The Condition Which Shall Not Be Named: 5 Tips for Outsmarting *whisper* Writer’s Block — A Guest Post by Author Jessica Brody
More often than not I think people picture an unkempt little man sitting at an empty-coffee-mug-littered desk, literally pulling his hair out in giant, unwashed clumps, cursing the absent muses, while a tiny cartoon thought bubble hovers over his head that reads, “GAH! I have writer’s block!!!!”
There, I said it. I uttered the reprehensible WB word. But I’ll tell you right now, that’s the last time you’ll hear (read?) that word from me! I do not speak of such things. That kind of foul, illicit language is not permitted under my roof. (And you’ll find out why in just a minute.)
So. Let’s Voldemort this thing right now and simply say that, from this point forward, I will refer to (*FCC Beep Sound*) as “The Condition Which Shall Not Be Named.”
But regardless of what you call it, writers around the world want to know how to deal with it. And I know from being on countless panels with countless authors that if you ask one hundred writers how to deal with The Condition Which Shall Not Be Named, you’ll get one hundred different answers. So take my answers detailed here with a grain of salt.
I’m just sharing the five things (tips? strategies? methods of devious brain manipulation?) that I’ve found to work for me (after much trial and error.) And I hope you’ll find at least one new tip here that will bring you some comfort from the (ahem) aforementioned condition.
1) Don’t use the term “Writer’s Block”
Gah! I said it again! I’ve lost all creditability now, haven’t I? But seriously, it spelled out to fully explain this first tip (which happens to be my favorite tip of them all!)
Here’s the thing. The mind is a powerful instrument. But it also can be easily manipulated. And persuaded. And—I’m sorry to tell you this—brainwashed. That’s why advertising companies make so much money. We all suffer from a little bit of brainwashing. Otherwise, how would we choose a soap, or a breakfast food, or a television show?
But there’s no bigger manipulator of your own brain than you. That’s right you. You’re an evil, brainwashing, manipulative sorcerer. And your brain has this really annoying tendency to listen to what you have to say and believe what you believe. (The nerve!) So when you say (particularly aloud), “Oh rats, I have writer’s block!” you know what your brain’s reaction is?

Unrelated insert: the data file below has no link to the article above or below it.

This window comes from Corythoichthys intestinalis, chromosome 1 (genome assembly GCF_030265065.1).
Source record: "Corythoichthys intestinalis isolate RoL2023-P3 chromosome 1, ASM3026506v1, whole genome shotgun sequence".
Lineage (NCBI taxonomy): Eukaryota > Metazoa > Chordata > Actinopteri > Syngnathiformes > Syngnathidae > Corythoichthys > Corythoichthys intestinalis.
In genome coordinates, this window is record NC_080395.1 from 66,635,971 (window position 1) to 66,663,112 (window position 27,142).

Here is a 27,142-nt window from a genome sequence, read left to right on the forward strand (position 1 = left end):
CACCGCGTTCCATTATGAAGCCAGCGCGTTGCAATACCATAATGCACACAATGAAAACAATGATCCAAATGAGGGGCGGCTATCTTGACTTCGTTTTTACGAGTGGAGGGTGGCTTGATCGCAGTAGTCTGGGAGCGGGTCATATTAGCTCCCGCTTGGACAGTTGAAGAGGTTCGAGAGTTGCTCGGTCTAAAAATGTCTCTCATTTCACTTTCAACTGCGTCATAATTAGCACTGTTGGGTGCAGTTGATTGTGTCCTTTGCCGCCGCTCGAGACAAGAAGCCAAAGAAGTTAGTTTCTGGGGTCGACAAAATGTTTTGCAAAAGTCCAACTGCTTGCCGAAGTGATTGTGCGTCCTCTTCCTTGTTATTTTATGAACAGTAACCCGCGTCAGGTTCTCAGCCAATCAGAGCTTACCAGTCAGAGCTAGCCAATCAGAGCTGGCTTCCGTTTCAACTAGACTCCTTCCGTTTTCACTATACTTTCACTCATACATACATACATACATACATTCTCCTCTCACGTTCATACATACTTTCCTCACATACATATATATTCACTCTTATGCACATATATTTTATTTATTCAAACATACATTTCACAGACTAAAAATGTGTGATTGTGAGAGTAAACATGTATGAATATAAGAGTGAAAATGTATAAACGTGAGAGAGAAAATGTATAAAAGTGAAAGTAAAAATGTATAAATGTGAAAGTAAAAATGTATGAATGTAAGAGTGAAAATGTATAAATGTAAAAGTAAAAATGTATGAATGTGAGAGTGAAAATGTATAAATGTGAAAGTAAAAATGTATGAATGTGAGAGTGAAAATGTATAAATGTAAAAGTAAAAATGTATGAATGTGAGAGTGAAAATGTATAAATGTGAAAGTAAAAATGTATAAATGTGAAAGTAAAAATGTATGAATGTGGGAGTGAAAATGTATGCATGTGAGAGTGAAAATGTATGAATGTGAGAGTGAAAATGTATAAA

“What? Oh yeah! Darn it! We have writer’s block! We are soooo blocked. That’s it, I’m going to play Candy Crush on my iPad.”
(Okay, so that last part is maybe just my brain, but still.)
I hardly ever use the term writer’s block. Especially not aloud and especially when dealing with my own book problems. Because if I don’t use the term, if I refuse to believe in it, it doesn’t exist. And it can’t happen to me.
Instead I like to say things like, “Wow, this story really isn’t going the way I expected. I wonder which way it’s supposed to go.” Or, “There’s a solution out there to this problem, but clearly I haven’t found it…yet.”
All of these are open-minded statements that keep your brain open to solutions. As opposed to closing it off all together. When I reach a point in my story that I feel isn’t working or that I’m having trouble getting through, yes, I get frustrated like any other author. But after my initial tantrum is over, I give myself little pep talks. (Often aloud!) I say things like, “Don’t worry, Jessica, you’re a smart cookie. I’m sure you’ll figure it out.”
The Condition Which Shall Not Be Named is really just the story fighting to go one direction and you fighting just as hard to pull it in a different direction. And more often than not, who do you think is going to win?
Unfortunately, Team Story usually wins. (Sorry Team Writer fans.)
The sooner you let go and give into what the story is supposed to be, not what you wanted it to be, the sooner you will become unblocked.
Okay now that we’ve gotten the brainwashing portion of the post out of the way, now let’s talk about some practical tips for dealing with The Condition Which Shall Not Be Named.
2) Walk Away
Sometimes all you need in order to solve a problem (writerly or any other) is time. (I feel like there’s a song title in there somewhere.) Forcing yourself to deal with a problem is often the least efficient way to deal with it. Sometimes you just have to get up and walk away.
Like when you have a fight with your spouse or sibling or parent, you often just need to give each other some space. And since The Condition Which Shall Not Be Named is nothing more than a disagreement with your story, do yourself a favor and give you and that pesky, disagreeable story some time apart.
So get up, close the document, leave the room, and get yourself moving. Walking away doesn’t mean sitting in the same chair staring at Twitter. It literally means walking away. Take a walk. Or a bike ride. Or do some laundry. Just do something else. Let your mind wander.
Remember when I said your mind is a powerful thing that is easily manipulated? It’s also really good at solving problems when left to its own devices. I solve so many dang plot problems when I’m not trying to solve them. Driving, showering, eating, walking, these are often my most productive moments.
The biggest plot problem in Unforgotten, the second book in my Unremembered trilogy, was resolved while waiting in the drive-thru line of an In’n’Out. Yup. By the time the cashier handed me my delicious Grilled Cheese Animal Style, I was like, “THAT’S IT!” And he was like, “Um, yes it is?”
My point is, stop trying. Not because you’re lazy but because you trust that your brain is magnificent and it will come up with the solution. If you let it.
3) Watch a Movie That’s Similar in Tone or Genre